What do you think about the state of punk rock today?
“As long as you have adolescents, hormones and guitars, you’ll always have punk rock. The state of it has never changed. I think the most substantive change that ever happened to punk rock – it’s like anything else that stands still. It gets commercialised, the rough edges are sanded off and sold to the masses. As far as the stuff that still peels the paint off cars, you can find that in any city anywhere in the world. There’s still people in a dimly lit room with no air bashing it out like their lives depend on it.”
You signed an open letter urging negotiators at Paris’s climate summit to “come together and intensify our efforts” against climate change. Do you feel it’s become a neglected issue?
“There’s a lot of well-moneyed forces at work to keep the conversation on the back burner. When you want to talk about climate change – which is very real – you’re pushing against the lawyers of big oil and agriculture. For the last two weeks I’ve been on the Antarctic Peninsula with scientists who walked me through how this is a bigger problem than we’re led to understand. I was watching an eco-system die. There’s material I’ve been working on for the next tour about how we should all be vegans living in huts, fearing the sun, worshiping the earthquake god and dying by 28 from an impacted wisdom tooth. Humans are so smart we’ve invented an existence that is contra mother nature.”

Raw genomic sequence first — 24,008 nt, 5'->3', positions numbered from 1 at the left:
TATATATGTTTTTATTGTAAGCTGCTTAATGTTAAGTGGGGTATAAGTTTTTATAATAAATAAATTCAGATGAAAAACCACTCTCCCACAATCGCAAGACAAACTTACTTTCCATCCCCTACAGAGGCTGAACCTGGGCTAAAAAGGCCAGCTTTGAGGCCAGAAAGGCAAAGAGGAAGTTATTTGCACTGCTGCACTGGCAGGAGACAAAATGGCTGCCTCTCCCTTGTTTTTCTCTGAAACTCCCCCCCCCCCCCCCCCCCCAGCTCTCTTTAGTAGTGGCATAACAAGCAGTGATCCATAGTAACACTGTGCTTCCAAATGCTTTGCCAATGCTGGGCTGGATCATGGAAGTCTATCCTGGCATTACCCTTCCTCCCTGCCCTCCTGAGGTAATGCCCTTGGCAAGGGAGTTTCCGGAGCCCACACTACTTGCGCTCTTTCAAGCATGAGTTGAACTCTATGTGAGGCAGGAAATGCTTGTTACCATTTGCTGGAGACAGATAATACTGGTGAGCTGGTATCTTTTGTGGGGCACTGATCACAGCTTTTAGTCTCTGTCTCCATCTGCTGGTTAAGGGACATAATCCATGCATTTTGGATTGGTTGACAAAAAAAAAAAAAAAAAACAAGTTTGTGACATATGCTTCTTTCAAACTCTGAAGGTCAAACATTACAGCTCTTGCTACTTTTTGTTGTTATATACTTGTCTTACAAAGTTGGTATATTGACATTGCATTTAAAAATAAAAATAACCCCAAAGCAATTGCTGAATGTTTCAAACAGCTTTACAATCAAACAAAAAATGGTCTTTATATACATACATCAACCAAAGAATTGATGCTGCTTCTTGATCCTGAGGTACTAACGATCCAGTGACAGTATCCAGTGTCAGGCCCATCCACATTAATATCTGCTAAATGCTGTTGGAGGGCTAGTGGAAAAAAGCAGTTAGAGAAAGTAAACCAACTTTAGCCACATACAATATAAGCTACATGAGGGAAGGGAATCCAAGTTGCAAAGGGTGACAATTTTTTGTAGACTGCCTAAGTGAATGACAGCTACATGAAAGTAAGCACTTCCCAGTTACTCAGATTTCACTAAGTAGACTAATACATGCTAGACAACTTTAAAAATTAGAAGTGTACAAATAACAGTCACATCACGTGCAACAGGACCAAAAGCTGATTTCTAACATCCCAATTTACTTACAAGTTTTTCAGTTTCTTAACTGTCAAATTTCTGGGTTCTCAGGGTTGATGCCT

What do you think of the prospect of Donald Trump becoming president?
“He’s just a bored rich guy who likes to say things that get dumb people excited. I don’t think he’s going to be President but I think he’s having a really good time being crass. I think he gets to a lot of truth and he’s funny. The pool of people running for president this time around – Hillary Clinton included – are not exciting to me. Bernie Sanders, who doesn’t stand a snowball’s chance in hell of becoming president, is the most logical choice for me. I’m a commie/pinko/socialist type, so Bernie Sanders appeals to me because he seems like an extraordinarily fair and decent man. To me, Hillary Clinton is a corporate operative. I feel like I’ve been sprayed with Teflon non-stick spray. Whenever she speaks, I feel like I’ve got a thin layer of lubricant on me. I’m like, ‘Eww, I feel oily. Thanks lady’. I don’t think she’s sincere. All these people are miserably dull and will not take the country anywhere good.”
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Who’s your person of the year?
“The new Prime Minister of Canada [Justin Trudeau] because he was asked the question: ‘Mr Trudeau, why are you going to diversify your government and make it a 50/50 split?’ He said: ‘Because it’s 2015’. That is so evolved. I don’t know what kind of prime minister he’s going to make but damn, did I love that!”